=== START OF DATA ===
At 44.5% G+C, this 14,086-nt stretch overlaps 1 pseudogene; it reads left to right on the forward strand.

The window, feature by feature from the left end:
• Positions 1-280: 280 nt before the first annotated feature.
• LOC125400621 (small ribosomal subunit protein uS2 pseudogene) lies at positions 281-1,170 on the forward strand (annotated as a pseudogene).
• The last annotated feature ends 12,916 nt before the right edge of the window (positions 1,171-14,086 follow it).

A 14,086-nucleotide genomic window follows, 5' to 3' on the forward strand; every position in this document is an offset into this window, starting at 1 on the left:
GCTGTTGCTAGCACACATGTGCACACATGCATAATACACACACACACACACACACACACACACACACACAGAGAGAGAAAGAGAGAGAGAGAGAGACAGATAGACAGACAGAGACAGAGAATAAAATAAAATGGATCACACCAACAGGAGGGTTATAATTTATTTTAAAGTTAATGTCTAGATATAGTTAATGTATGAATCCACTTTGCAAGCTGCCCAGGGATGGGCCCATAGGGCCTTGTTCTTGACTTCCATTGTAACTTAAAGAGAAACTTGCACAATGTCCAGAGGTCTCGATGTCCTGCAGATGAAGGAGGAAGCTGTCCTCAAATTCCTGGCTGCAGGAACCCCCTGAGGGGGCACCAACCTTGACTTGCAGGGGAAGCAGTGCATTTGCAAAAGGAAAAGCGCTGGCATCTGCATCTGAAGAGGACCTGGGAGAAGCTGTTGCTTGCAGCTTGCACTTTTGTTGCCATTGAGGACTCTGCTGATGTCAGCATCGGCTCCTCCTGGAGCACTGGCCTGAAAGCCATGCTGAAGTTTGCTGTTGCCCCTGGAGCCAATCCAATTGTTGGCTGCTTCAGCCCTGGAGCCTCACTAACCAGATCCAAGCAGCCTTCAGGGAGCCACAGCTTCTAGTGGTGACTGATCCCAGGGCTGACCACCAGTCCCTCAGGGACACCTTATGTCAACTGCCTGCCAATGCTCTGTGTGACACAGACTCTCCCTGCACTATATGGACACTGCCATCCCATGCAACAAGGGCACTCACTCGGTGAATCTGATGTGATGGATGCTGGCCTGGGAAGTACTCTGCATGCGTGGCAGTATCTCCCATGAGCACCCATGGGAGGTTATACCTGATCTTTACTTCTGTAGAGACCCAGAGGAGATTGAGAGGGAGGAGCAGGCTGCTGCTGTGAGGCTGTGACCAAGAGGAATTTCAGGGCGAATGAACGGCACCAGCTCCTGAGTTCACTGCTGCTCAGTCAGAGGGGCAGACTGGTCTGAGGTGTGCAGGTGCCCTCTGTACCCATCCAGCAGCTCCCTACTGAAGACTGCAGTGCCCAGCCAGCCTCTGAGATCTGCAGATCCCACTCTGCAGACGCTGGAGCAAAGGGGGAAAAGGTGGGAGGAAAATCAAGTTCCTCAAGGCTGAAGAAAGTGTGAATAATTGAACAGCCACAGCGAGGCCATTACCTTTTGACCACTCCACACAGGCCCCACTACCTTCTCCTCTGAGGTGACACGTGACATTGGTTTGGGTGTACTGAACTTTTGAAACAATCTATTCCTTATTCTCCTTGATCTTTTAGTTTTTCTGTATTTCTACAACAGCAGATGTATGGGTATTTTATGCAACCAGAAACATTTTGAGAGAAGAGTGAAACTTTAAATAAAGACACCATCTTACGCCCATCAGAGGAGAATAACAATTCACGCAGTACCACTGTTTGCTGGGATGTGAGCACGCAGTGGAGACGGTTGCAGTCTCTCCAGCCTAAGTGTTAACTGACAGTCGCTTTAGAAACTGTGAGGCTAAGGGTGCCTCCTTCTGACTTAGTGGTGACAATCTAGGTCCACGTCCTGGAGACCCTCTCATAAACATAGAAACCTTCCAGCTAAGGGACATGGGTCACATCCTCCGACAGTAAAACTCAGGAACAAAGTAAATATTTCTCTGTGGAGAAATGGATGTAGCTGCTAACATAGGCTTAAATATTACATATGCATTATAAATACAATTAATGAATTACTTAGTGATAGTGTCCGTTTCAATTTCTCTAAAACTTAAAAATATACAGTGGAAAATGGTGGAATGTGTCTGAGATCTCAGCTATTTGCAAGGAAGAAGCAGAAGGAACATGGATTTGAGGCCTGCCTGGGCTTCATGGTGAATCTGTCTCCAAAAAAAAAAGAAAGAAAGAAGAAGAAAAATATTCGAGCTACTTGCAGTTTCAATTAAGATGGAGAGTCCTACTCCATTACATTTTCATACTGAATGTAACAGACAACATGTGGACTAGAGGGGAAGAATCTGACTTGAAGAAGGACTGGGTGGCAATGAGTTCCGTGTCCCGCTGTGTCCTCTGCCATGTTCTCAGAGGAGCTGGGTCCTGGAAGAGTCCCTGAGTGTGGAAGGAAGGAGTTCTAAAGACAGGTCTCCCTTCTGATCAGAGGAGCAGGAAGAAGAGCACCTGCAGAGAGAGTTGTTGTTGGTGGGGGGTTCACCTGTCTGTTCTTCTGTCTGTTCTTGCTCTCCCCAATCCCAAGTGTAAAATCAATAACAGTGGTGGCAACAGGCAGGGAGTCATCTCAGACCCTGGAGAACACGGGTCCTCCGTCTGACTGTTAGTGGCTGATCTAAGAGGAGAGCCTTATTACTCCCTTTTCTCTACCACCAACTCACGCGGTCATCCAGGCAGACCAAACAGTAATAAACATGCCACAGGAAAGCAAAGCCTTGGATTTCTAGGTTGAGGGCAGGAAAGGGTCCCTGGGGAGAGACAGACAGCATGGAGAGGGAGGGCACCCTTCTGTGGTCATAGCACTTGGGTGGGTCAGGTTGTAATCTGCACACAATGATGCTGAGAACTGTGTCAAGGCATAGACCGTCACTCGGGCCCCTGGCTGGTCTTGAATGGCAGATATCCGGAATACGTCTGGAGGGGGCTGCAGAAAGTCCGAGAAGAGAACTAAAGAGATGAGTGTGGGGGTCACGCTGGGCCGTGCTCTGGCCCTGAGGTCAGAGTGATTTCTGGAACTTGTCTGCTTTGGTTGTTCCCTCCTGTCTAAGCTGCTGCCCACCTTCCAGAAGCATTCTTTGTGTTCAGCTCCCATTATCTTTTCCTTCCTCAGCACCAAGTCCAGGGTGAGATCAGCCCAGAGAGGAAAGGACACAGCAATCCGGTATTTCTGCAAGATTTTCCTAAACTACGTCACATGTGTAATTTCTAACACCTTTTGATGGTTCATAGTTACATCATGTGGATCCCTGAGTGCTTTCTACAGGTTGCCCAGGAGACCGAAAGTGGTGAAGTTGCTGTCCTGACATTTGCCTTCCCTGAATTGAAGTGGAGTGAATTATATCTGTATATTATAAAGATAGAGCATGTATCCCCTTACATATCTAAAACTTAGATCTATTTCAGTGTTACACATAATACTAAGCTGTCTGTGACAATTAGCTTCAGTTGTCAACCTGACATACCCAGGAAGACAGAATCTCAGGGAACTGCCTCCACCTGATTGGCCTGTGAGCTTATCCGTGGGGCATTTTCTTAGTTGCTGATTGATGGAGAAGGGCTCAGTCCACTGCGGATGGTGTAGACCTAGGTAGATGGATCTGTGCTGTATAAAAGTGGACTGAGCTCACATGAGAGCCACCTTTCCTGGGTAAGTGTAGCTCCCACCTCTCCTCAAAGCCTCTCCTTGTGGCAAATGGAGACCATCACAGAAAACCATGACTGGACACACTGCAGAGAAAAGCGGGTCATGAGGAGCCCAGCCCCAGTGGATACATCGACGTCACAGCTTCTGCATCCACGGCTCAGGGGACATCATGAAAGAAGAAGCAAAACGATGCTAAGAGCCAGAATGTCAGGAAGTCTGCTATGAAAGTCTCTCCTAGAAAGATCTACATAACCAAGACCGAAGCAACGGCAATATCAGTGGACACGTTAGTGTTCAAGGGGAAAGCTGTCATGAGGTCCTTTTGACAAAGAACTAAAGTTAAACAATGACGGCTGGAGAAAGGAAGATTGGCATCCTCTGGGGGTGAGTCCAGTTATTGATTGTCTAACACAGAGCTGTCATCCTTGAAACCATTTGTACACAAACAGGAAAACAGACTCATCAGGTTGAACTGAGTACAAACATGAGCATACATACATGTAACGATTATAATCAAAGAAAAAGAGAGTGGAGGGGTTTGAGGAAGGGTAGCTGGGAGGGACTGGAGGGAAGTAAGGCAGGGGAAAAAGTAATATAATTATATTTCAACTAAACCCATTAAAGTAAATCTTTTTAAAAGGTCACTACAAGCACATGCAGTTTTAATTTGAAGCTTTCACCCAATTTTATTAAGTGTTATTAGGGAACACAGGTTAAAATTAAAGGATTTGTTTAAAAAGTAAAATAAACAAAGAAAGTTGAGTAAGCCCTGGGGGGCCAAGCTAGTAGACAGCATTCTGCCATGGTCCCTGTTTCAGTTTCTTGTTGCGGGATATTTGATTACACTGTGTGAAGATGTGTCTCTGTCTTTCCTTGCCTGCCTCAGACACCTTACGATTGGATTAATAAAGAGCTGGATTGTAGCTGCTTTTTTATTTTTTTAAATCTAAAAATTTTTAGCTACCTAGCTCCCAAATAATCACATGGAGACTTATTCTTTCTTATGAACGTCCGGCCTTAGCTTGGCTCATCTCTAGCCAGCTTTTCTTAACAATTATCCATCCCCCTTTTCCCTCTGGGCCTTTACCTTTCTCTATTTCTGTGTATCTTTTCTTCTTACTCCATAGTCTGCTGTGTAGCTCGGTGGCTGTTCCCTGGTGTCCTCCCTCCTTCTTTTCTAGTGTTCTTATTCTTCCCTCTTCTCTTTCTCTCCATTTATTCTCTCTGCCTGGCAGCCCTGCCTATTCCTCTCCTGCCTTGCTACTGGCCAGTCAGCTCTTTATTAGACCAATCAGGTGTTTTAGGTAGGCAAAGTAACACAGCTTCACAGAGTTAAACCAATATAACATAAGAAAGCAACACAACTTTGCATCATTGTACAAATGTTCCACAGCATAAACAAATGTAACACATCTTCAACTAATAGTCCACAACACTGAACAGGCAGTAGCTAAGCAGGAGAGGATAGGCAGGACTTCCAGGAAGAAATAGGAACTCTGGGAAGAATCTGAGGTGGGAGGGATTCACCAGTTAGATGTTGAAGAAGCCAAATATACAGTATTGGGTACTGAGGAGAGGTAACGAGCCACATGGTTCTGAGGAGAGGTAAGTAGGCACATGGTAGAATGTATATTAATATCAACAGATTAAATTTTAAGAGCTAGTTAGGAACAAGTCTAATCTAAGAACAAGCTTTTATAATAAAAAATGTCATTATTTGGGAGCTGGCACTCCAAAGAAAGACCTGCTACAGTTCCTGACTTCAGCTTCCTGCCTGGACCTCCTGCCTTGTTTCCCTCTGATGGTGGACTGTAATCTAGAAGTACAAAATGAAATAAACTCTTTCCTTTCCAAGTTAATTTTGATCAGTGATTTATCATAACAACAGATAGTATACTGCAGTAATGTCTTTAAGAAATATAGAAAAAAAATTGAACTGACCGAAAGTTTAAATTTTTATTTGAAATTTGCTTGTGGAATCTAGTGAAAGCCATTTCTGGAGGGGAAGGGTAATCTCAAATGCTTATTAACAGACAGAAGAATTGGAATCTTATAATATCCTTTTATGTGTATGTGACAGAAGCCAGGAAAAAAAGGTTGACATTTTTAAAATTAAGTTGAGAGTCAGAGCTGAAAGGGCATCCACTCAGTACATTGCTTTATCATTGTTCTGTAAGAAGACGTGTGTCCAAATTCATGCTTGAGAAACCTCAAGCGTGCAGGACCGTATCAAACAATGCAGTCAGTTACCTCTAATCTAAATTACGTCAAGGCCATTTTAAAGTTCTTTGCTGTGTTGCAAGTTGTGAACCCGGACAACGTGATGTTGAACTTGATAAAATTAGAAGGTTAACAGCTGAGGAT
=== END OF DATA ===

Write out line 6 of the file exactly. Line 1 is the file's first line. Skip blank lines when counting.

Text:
A 14,086-nucleotide genomic window follows, 5' to 3' on the forward strand; every position in this document is an offset into this window, starting at 1 on the left: